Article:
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2 hearing-impaired students' lawsuits can proceed

The Tustin and Poway hearing-impaired students have sued their school districts over transcription services for classes.

August 06, 2013|By Maura Dolan

SAN FRANCISCO — Two hearing-impaired teenagers received another chance to pursue lawsuits against their Southern California school districts Tuesday for transcription services for classes.

A three-judge panel of the U.S. 9th Circuit Court of Appeals decided unanimously that lower courts had misapplied the law in ruling for the school districts and returned the cases to district judges for reconsideration.

K.M., a student in the Tustin Unified School District in Orange County, and D.H., a student in the Poway Unified School District in San Diego County, sued after they said they were denied a trained stenographer to provide real-time captioning of conversations on computer monitors.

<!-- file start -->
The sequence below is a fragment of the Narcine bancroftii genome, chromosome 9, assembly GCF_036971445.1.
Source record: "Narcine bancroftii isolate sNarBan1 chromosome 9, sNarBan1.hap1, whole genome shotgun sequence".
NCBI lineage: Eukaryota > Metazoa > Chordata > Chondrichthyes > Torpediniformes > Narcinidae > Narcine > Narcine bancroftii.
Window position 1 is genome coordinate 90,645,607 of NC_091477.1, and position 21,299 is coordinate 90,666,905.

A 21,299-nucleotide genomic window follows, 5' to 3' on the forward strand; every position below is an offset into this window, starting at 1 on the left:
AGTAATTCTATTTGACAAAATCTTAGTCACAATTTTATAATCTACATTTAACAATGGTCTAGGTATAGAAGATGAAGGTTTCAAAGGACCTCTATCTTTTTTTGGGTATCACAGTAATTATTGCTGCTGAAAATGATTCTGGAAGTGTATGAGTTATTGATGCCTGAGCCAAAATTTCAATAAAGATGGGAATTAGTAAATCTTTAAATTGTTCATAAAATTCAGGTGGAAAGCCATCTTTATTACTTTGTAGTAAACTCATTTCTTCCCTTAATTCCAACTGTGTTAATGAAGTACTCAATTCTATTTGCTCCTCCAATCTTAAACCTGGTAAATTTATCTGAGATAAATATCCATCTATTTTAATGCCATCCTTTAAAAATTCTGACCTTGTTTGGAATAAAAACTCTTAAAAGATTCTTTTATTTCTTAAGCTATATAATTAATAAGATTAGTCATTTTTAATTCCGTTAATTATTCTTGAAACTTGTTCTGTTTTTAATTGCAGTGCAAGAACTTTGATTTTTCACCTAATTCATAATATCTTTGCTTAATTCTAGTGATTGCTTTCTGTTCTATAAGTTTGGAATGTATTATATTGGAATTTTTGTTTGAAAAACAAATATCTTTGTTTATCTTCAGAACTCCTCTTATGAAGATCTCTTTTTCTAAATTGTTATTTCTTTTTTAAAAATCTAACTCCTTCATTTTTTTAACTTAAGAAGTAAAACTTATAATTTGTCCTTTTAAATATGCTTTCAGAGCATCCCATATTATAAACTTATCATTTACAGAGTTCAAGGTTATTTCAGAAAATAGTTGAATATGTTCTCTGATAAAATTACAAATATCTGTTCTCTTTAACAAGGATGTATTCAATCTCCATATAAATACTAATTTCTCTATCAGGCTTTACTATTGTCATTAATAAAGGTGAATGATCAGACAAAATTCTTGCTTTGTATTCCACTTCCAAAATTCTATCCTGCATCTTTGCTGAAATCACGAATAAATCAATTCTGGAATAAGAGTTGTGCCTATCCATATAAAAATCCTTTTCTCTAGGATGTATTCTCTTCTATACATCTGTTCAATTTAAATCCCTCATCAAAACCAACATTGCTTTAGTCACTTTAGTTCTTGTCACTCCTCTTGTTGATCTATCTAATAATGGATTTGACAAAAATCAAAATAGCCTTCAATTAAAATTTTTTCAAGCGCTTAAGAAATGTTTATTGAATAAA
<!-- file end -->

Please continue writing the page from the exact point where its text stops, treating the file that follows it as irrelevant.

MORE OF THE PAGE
The students' teachers insisted the pupils could hear well enough to follow the classroom dialogue. The students countered that their attempts to understand discussions required intense and exhausting concentration. They also contended that other school districts and colleges provide the hearing-impaired with word-for-word transcriptions.

The 9th Circuit said the lower courts mistakenly assumed that the districts could not have violated the Americans With Disabilities Act because they had complied with another federal law by providing the students with individualized education plans.

maura.dolan@latimes.com

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